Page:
What do you call the effect of gravity on a kilogram weight?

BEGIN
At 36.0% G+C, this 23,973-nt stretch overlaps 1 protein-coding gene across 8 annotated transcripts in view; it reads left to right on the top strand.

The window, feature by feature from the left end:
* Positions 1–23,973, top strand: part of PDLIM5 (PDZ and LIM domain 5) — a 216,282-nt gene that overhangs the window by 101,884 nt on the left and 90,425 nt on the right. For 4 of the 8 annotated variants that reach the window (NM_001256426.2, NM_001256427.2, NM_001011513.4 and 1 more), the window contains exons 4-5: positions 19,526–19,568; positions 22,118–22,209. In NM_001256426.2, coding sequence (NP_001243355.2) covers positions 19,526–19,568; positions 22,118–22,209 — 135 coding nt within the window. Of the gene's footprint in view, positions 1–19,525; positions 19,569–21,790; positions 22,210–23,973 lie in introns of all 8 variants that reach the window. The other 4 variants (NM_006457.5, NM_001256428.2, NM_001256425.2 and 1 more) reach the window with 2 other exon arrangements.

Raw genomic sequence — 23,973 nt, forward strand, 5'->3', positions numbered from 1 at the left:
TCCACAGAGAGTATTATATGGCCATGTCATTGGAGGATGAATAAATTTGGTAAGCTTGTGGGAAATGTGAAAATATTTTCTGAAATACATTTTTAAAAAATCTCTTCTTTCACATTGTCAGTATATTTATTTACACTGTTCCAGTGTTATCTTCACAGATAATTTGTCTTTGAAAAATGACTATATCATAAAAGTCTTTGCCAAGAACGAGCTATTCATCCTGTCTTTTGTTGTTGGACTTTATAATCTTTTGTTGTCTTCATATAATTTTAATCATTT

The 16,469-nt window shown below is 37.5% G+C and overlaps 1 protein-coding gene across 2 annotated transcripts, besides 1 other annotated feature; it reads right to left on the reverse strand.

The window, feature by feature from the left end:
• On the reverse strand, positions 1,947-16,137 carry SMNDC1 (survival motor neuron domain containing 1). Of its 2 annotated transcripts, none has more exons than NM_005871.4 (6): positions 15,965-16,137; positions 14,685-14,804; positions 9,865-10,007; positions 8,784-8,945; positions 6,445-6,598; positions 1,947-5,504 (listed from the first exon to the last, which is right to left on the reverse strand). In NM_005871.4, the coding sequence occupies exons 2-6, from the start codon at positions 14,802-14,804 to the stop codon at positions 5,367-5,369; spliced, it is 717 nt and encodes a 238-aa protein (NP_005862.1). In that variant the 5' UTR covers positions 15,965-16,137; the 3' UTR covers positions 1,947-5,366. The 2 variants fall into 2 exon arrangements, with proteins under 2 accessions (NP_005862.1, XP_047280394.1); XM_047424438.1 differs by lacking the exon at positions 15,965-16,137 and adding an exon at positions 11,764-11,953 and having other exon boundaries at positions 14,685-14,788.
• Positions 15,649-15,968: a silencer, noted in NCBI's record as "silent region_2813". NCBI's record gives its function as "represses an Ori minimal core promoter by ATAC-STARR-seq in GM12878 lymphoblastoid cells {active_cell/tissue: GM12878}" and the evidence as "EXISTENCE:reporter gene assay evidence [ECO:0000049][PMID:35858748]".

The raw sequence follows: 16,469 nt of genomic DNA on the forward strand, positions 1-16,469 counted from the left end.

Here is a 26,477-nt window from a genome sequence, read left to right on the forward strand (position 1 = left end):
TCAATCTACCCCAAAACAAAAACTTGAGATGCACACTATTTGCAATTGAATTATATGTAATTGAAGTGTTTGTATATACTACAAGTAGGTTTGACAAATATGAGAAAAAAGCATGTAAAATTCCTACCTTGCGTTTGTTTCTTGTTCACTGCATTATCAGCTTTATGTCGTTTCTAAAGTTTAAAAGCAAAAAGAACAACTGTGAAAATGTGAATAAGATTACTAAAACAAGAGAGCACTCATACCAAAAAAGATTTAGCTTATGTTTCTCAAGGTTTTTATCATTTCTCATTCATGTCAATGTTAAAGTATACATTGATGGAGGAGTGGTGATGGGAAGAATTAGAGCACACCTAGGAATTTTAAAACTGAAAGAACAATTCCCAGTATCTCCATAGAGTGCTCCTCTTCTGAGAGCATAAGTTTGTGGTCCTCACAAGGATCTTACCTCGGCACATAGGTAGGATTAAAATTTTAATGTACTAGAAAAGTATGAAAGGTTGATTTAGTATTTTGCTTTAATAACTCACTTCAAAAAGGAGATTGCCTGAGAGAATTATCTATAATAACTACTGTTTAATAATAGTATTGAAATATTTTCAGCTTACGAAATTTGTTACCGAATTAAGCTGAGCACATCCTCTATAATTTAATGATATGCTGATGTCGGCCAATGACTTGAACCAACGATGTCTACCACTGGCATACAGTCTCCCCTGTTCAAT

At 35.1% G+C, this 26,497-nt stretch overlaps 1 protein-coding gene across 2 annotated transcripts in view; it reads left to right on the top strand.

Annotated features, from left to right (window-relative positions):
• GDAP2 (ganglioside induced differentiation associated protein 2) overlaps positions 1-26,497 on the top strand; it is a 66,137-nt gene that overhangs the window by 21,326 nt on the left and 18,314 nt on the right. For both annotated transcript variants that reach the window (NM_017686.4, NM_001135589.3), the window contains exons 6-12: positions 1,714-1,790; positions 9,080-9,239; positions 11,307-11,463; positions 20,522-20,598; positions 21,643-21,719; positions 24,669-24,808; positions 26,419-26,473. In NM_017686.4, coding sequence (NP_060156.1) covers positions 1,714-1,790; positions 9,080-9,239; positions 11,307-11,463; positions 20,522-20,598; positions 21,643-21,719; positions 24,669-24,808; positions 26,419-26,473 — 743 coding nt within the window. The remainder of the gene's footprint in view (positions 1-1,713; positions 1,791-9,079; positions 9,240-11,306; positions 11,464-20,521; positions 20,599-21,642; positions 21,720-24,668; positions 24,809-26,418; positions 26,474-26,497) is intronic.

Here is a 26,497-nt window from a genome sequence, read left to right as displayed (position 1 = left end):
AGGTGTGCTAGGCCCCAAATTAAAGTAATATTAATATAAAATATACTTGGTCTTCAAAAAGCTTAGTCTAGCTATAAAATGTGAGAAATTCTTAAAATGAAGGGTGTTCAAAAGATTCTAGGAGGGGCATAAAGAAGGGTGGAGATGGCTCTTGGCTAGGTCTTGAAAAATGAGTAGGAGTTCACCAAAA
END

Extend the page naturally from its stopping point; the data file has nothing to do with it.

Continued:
The kilogram is the fundamental SI unit of mass. In Newtonian physics, the mass of an object is the same no matter where it is in the universe -- on Earth, the Moon, Jupiter, or floating around the vast void of space -- or how fast it is moving. Weight, on the other hand, is a function of an object's mass and the magnitude of the acceleration of gravity (which is also a function of mass). In other words, an object's weight varies depending upon where it is. A one-kilogram mass will have a greater weight on Earth than on the moon and a greater weight, still, on the surface of Jupiter than on Earth. Weight is given by the formula W = mg, where m is mass and g is the acceleration due to gravity, which is 9.8 m/s2 on Earth. A one-kg mass, therefore, will have a weight of 9.8 kg-m/s2, or 9.8 newtons (N).